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August 13, 2008
How Do You Write a PR Proposal?
I often get asked from younger and freelance PR professionals how to write PR proposals for potential clients.  While every agency and consultant has a
different format and elements to include, here are some basic ideas to put into the proposal (in the order that I use):
·         An introductory paragraph about what your PR company aims to help the client with ­ an executive summary.
·         Objectives of the PR campaign ­ Change in public perception/attitude, Build media relationships, etc.
·         Target audience for your client ­ Know the demographic you¹re targeting.
Challenges your client might face - Find out what they are and create ways to solve them.
·         Situation/Competitive Analysis ­ Know what the competition is doing and your client¹s strengths and weaknesses.
·         Strategies and Tactics you will use to help obtain PR ­ This includes Press Kit development, Media Outreach, Satellite and Radio Media Tours,
Media Events, Celebrity Endorsements, Gift Bag Opportunities, etc.
·         A few generic ideas on how you¹re going to go out to the media; story angles.
·         Target Press ­ You don¹t need to include every media outlet you¹re going to outreach to, but give the client a smattering of print, online, radio and
TV outlets, so they can tell you if that¹s who they want to reach out to.
·         Key Messages ­ Top 5 messages your client will want to say to the press on a consistent basis.
·         Timeframe/Schedule - When things will be generally started/completed by.
·         Return on Investment (ROI) ­ Let the client know what should happen, what they¹ll get out of having a PR campaign for their company/product.
·         Evaluation Strategies/Metrics ­ How to measure the campaign (in whatever way you deem appropriate).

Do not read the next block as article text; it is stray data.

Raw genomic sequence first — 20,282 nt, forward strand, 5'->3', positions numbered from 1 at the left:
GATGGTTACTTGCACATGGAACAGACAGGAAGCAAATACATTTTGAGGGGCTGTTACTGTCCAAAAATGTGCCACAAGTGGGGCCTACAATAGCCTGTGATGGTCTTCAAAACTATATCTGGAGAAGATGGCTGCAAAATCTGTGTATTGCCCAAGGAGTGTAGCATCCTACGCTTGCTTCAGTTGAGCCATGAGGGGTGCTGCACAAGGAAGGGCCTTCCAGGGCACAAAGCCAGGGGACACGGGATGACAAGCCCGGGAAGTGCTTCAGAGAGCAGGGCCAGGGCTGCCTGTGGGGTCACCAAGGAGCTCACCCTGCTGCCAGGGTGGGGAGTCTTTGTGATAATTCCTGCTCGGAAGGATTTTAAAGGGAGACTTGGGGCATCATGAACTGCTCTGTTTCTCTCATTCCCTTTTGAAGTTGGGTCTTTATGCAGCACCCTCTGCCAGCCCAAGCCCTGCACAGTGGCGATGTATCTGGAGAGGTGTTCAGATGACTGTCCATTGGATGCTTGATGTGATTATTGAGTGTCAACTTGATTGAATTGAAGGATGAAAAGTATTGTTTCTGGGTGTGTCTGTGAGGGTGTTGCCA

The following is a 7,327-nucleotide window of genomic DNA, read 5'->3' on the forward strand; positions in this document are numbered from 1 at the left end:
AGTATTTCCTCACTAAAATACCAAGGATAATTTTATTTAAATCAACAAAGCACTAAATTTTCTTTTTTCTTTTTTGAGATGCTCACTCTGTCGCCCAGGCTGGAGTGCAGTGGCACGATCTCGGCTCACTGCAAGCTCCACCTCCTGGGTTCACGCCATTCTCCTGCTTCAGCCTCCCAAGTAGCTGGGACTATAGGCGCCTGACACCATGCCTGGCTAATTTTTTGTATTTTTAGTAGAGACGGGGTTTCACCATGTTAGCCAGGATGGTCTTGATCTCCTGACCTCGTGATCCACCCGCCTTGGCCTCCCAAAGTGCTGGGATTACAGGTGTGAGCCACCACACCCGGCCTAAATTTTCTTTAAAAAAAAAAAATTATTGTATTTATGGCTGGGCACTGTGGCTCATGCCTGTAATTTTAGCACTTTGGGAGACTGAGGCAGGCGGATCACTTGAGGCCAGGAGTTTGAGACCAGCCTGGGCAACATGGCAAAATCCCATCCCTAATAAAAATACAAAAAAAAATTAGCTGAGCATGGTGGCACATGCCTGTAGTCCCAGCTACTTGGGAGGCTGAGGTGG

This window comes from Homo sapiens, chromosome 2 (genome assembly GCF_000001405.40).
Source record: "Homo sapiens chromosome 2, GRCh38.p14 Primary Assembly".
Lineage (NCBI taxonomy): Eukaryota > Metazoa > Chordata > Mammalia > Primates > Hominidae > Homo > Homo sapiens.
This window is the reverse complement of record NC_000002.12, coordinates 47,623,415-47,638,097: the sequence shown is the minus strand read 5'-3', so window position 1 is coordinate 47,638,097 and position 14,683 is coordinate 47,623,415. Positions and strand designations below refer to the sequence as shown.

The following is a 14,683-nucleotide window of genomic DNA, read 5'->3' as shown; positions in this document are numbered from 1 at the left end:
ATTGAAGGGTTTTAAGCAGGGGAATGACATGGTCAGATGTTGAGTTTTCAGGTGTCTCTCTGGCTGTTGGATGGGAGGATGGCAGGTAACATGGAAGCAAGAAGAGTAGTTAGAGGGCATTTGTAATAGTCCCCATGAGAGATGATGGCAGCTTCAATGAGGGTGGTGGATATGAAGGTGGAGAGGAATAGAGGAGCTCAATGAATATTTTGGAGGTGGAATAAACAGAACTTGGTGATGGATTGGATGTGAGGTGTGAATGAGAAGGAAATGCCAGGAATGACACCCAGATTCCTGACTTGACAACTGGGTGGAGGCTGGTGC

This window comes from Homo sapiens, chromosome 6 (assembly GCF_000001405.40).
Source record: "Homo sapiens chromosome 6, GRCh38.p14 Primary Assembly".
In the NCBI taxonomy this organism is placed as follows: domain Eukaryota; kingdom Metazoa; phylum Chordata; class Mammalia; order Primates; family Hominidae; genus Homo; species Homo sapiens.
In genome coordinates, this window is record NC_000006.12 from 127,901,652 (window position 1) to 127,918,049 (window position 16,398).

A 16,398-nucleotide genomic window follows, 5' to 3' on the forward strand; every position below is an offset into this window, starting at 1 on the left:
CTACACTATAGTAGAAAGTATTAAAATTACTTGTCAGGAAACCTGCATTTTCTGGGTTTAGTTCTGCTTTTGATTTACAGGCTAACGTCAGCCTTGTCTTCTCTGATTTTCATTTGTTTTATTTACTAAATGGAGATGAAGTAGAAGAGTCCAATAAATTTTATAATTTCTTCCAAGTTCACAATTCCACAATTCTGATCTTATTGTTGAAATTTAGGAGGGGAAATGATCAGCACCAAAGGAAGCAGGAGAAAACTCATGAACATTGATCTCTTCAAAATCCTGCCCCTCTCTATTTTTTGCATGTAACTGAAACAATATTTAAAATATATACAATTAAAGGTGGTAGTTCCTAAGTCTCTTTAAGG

·         Budget ­ What¹s covered under your fees and what are external costs Team bios - Who will be part of the PR team.
·         A closing paragraph to thank the client for the opportunity to work with them.

Before you create a proposal, you need to have completed significant research on your client and their industry, so you know what you¹re talking
about.  Always check the validity of your data and spell-check, including names, before you send the proposal. Length doesn¹t matter, but quality of
information does. And last, but not least, wait a day after you¹ve written the proposal to review it.  You¹ll see it with a fresh set of eyes.

As always, if anyone has anything else they include in their proposals, feel free to comment.

Good luck!

Connect with me on these networks: Twitter, Facebook, LinkedIn, MyRagan, Mediapost, LadiesWhoLaunch, SavorTheSuccess, PROpenMic, Variety¹s The Biz, MerchantCircle, IndustryGrind, MyCityFaces ­ NYC, and FastPitch Network.

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Jocelyn Brandeis is an accomplished and award-winning communications professional with more than 15 years experience in the entertainment, consumer, new media, B2B, Hispanic, and nonprofit industries. She is responsible for securing interviews and media placement and creating full PR campaigns. Since co-founding JBLH Communications, the client roster has included: National Lampoon Comedy House, Doggy Tug, Mandinez.com, Play Clay Factory, The Samuel Waxman Cancer Research Foundation, and The Child Center of NY.

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